Volume 9, Issue 3 - March 2008

Trend Tracker

Competing in a Down Market
Developing Innovative Green Products is the Way
by Michael Collins

The debates regarding whether green building is merely a fad have come to an end. While published estimates of the size of the green building industry vary widely, there is widespread agreement that these markets are growing rapidly. All door and window manufacturers would be well-advised to try to win their share of these large and growing markets. Companies that don’t already offer green products must examine the economic benefits to manufacturers of doing so.

There is a strong case to be made for the environmental benefits of green building in areas like energy and water use, creation of landfill waste and pollution. However, these reasons alone are not likely to spur companies that have not already done so to invest the effort and money needed to develop green products. It is more likely that such late adopters would find the economic benefits of green products to manufacturers much more compelling.

Standing Apart 
The first benefit of offering green products is that it allows for differentiation from competitors. Many times, industry trade shows become the embodiment of “me too” thinking that is a problem in many industries. One can walk from booth to booth and see that some manufacturers’ product lines are so similar that they could switch booths in the middle of the show and hardly miss a beat. Investing in the development of a green product line that is, first and foremost, more energy-efficient, gives companies the ability to differentiate a portion of their product lines from that of competitors. Another benefit of a green product strategy is that it allows for continual improvements in energy efficiency, the use of sustainable materials and other areas that become ideal topics for press releases, advertisements and new brochures.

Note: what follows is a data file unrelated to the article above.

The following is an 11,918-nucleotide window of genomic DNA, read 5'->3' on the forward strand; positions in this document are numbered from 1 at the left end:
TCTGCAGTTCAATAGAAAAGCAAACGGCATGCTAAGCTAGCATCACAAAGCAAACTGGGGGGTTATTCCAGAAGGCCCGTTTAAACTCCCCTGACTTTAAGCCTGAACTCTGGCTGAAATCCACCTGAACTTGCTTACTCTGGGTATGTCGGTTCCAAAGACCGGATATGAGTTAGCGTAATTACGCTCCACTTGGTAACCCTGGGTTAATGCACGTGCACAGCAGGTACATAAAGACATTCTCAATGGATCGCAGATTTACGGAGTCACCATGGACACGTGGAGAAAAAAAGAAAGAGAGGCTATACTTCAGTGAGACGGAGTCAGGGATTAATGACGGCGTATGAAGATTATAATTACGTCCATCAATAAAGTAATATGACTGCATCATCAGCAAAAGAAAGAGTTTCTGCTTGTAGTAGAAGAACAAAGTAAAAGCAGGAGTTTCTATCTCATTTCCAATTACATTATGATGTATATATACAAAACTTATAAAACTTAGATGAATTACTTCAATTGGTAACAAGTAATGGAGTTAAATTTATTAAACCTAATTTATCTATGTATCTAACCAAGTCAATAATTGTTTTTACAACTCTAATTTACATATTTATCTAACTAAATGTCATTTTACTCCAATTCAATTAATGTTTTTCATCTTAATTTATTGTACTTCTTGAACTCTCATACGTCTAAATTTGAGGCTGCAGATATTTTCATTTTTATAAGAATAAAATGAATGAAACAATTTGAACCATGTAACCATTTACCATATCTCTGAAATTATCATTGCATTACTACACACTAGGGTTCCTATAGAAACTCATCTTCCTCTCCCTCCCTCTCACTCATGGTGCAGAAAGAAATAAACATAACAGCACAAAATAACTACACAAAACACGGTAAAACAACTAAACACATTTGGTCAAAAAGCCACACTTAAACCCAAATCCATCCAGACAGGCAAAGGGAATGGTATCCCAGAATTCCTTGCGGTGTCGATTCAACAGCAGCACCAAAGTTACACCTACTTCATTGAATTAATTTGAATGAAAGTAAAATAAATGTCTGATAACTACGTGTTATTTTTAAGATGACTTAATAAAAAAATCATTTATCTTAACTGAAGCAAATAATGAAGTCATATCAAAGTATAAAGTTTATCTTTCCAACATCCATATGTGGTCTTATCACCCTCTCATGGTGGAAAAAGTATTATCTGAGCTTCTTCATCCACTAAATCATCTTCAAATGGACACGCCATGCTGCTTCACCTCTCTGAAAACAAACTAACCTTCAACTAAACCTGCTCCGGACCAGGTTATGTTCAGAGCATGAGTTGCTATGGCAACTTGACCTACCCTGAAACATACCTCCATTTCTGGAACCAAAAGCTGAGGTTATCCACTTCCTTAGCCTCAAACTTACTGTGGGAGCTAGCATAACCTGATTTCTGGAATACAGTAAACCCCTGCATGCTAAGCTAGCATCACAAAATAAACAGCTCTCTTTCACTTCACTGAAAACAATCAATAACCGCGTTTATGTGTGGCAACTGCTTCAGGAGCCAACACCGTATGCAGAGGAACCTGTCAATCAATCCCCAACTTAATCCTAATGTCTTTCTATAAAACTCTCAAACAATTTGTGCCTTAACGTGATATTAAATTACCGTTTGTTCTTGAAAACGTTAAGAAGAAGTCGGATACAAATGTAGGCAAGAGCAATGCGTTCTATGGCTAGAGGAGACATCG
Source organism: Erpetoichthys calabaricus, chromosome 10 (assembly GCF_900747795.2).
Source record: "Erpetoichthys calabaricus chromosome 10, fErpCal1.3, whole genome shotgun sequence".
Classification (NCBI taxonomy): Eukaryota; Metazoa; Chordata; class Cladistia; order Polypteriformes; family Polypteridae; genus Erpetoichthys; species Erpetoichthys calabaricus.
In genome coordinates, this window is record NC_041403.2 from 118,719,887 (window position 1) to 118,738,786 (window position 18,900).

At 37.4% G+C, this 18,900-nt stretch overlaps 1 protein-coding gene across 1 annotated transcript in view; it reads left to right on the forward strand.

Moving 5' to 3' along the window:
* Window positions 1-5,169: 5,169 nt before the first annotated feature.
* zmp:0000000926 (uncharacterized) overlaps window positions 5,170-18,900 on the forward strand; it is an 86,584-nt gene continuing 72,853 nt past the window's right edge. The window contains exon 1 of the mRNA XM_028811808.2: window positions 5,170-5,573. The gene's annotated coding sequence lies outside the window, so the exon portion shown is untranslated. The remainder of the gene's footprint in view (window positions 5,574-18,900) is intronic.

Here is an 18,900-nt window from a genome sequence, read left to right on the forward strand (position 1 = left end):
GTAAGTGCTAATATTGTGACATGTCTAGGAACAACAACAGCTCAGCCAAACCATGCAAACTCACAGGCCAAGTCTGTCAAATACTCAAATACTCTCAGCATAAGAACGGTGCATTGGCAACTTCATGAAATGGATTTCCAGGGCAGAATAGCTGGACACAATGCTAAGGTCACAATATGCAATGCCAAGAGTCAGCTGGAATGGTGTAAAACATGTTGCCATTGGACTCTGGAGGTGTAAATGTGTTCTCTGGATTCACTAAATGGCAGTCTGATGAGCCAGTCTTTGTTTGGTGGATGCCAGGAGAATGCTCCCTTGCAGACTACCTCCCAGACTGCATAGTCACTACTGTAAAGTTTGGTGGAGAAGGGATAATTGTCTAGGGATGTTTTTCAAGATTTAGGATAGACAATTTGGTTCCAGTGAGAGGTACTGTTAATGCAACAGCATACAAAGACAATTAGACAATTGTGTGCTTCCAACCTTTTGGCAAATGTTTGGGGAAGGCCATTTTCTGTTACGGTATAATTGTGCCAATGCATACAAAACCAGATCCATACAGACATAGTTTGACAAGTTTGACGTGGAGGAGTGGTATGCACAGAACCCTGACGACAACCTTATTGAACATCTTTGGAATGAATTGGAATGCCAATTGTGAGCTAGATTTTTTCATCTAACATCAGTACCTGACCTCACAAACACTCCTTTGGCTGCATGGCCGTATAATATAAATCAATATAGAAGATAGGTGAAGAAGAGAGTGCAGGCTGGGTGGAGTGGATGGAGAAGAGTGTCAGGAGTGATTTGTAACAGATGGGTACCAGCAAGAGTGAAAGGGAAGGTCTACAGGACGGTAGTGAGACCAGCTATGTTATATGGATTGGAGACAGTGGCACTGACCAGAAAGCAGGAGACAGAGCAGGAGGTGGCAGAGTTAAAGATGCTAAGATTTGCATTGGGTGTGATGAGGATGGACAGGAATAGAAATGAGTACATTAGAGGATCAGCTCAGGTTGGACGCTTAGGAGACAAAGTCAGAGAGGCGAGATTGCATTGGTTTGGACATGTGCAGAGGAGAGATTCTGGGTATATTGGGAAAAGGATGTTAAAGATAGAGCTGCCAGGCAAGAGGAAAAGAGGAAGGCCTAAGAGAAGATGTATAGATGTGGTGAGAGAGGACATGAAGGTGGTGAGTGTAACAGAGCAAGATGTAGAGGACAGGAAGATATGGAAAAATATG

Companies that offer green door and window products also help builders and architects achieve LEED certification for their homes and buildings. Obtaining LEED certification is a newsworthy event for these customers and the types of products that contributed to the certification typically are mentioned in the press coverage. All of this creates opportunities for word-of-mouth and referral business for the manufacturers whose products were used in the building.

The last and, many would say, most important reason for offering green doors and windows is that, if they are sold properly, they should command a premium price and offer manufacturers higher profit margins. For example, manufacturers of impact-resistant products offer a product with unique and compelling benefits and they expect and receive higher prices on these products. There is no reason that companies producing environmentally superior products that meet important needs of their customers should not expect to command a similar premium. Having a unique product line that carries a higher margin also makes a manufacturer more attractive to potential capital providers or acquirers. Acquirers, in particular, frequently are motivated by the desire to round out their product offerings. For such buyers, a “me too” manufacturer would be of no interest.

It’s All in the Sales Pitch 
The true challenge is in selling those products properly to customers. Every company’s sales force must be taught to focus on the cost of the product over its lifetime, rather than its initial cost. Past studies have found that, for large commercial projects, investments in green products can produce returns of five to ten times the money invested (even when future savings are discounted back to the present). If it can be determined, for example, that a given door or window product should be expected to pay for itself over a measurable number of months or years, then that must become the mantra of the sales force. 

It is easy in a time of market softness to tighten the purse strings and limit investment in areas like developing a green product line. The scarcity of door and window manufacturers exhibiting at the 2007 GreenBuild show indicated that this may have happened. It is reasonable to cut costs in a down market, but the great companies of the world did not cost-cut their way to the top. Most often, innovation was a driving factor behind their success and innovation requires investment. 

Michael Collins is with Jordan, Knauff & Co. He may be reached at mcollins@jordanknauff.com. Mr. Collins’ opinions are solely his own and do not necessarily reflect the views of this magazine.



DWM

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